Okay, the best way to produce economic product is to be skilled. These are the skills now in the new data era. If you don’t want to be reliant on particular products that are a signature of this time and place, and you’d rather “just know tech stuff”, then follow closely. I’m about to talk through how to use API-calls as namedtuple primary keys in a sqlite database, without having to know SQL nor much more but how to use a Python dict and the “context manager”, which is a fancy way of knowing to use the with keyword.

I need to run the above query with a variety of different input-values in order to produce the local data I need for following steps. This is the raw-data data-collection phase of a project. But it’s too big to get it all right away. So how do you “chunk” your greater job. How would you for example, process your entire Google Photos history in week-by-week chunks?

Weeks are about right, because if you think of each week as an image-folder, no week will have so much media that it becomes unmanageable with a typical modern laptop. A ~2020 Windows laptop can handle a week’s worth of Google Data photo from your account pretty easily. I suppose some people may have such busy media-production weeks that it’d strain this system on busy weeks. But for the most part, looking at your entire life week-by-week is going to be a couple thousand folders at most.

So let’s chunk your life up based on weeks. The week of your birth is week 1. I’m so close to Unix Timestamp time which is January 1, 1970 that I use the week of my birthday in the example. Change it to UTC or put your own birthday in there. That’ll give you a week-1 and a fixed frame-of-reference for time. Got that? You control the X/Y-axis of your life. You live the X, so let’s create the tick-marks of your life. Week-1 is a number of days between 1 and 7 based on what day-of-the-week you were born. That’s week 1. Week 2 is the first full week following that starting Monday. And so on.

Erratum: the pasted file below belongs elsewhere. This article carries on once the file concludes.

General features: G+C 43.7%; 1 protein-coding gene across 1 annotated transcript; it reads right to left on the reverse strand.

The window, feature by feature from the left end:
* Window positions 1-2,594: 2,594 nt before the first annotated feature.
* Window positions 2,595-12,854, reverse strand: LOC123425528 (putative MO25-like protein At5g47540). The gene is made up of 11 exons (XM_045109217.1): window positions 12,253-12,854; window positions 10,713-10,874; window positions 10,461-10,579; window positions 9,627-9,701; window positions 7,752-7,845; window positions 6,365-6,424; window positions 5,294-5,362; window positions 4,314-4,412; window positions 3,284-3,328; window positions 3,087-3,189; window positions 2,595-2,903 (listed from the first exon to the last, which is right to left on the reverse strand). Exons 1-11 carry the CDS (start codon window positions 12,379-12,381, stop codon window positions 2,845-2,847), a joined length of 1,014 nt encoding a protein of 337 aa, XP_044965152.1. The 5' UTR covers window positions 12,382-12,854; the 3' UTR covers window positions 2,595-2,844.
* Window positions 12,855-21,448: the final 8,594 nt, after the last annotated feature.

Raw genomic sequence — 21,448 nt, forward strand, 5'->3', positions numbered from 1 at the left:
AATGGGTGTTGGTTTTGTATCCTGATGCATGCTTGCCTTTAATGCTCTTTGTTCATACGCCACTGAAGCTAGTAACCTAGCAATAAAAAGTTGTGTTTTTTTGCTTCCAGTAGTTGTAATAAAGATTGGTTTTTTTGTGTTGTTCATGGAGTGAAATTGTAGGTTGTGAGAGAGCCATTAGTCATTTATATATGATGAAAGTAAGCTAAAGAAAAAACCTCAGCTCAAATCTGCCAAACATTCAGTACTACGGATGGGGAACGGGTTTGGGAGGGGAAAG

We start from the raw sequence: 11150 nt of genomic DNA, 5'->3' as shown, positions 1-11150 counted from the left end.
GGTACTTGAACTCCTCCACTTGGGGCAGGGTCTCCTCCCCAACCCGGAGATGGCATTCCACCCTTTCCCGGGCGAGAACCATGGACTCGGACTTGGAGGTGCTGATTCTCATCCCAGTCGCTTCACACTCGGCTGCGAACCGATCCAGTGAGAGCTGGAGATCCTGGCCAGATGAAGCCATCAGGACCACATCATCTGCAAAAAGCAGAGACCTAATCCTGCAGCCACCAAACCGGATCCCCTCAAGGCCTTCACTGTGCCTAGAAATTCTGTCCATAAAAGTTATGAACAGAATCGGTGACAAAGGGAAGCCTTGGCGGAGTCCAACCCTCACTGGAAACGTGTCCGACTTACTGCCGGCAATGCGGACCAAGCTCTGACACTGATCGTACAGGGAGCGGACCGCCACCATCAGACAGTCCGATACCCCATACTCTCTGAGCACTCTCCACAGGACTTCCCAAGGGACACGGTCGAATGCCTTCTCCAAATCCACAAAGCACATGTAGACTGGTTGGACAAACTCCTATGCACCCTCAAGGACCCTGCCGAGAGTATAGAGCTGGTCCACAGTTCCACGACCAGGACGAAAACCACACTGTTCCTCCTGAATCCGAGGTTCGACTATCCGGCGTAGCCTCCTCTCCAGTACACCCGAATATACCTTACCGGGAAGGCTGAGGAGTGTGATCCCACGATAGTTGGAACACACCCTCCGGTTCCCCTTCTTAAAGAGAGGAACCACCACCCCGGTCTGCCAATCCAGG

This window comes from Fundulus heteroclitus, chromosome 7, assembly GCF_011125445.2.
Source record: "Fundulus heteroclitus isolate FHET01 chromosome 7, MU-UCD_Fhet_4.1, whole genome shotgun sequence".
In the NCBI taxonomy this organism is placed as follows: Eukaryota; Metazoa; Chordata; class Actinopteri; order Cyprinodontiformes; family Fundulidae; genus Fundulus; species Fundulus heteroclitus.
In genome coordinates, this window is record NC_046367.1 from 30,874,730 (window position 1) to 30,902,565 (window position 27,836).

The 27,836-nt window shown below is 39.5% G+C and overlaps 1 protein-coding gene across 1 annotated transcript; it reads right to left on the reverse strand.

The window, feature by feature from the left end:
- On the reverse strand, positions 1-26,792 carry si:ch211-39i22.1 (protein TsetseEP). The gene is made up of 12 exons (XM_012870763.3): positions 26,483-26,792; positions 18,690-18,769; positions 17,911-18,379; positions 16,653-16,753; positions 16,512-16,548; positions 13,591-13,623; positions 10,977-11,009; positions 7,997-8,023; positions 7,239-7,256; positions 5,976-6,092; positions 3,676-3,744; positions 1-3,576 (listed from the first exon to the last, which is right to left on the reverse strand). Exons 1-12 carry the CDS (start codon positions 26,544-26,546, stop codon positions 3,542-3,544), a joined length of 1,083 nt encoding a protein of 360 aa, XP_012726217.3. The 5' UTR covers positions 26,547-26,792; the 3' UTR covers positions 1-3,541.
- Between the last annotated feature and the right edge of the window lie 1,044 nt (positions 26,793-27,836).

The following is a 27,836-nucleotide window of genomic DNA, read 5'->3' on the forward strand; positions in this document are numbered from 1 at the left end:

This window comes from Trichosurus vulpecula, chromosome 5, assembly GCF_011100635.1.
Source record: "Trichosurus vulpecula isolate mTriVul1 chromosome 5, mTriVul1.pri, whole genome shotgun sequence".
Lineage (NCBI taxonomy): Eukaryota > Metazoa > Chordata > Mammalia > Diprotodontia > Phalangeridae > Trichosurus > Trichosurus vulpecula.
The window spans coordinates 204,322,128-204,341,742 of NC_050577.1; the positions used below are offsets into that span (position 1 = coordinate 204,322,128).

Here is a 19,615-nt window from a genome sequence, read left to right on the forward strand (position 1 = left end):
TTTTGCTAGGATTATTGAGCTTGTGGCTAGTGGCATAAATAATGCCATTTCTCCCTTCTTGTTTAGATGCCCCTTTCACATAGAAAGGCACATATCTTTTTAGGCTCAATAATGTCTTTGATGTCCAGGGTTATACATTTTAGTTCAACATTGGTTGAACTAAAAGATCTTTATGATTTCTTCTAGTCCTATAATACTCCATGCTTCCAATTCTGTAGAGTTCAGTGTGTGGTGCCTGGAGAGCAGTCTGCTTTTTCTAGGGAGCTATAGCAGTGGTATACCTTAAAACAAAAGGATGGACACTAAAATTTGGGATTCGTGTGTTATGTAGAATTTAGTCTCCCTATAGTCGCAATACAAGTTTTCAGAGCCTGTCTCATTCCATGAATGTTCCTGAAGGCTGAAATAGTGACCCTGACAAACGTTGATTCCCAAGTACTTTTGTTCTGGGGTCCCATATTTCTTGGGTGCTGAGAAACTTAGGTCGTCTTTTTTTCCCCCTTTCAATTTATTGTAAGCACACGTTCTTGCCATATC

So I produce this output:

Constrain time-ranges
Using start date: Thursday, 1970-08-27
Week-zero starts: Monday, 1970-08-24
It has been 2737 weeks since start.
Table of tuples (this is your life)¶

Week(number='0', start='1970-08-24', end='1970-08-30')
Week(number='1', start='1970-08-31', end='1970-09-06')
Week(number='2', start='1970-09-07', end='1970-09-13')
Week(number='2734', start='2023-01-16', end='2023-01-22')
Week(number='2735', start='2023-01-23', end='2023-01-29')
Week(number='2736', start='2023-01-30', end='2023-02-05')

Selecting random week
Random week between 2010-11-08 and 2018-01-01 is:
Week(number='2426', start='2017-02-20', end='2017-02-26')

And so you see, you give it an initial input and now you’ve got a week-1 and a finite number of bundled arguments ready to be serializable string-keys (my favorite kind of keys). This is kooky. Follow along. Python’s got something called a namedtuple that you get access to like this:

from collections import namedtuple

And with that, you can create your own custom “labeled” tuple like so:

Week = namedtuple("Week", "number, start, end")

And now you can stamp out new instances of your new instance. This is instances of instances ala Object Oriented Factory Classes blah blah, couldn’t care less. Namedtuples are cool. Forget the silly labels around these labellers. Just be happy tuples are so readily made pretty.

aweek = Week(number='0', start='1970-08-24', end='1970-08-30')

Which you can do with position-dependent brevity: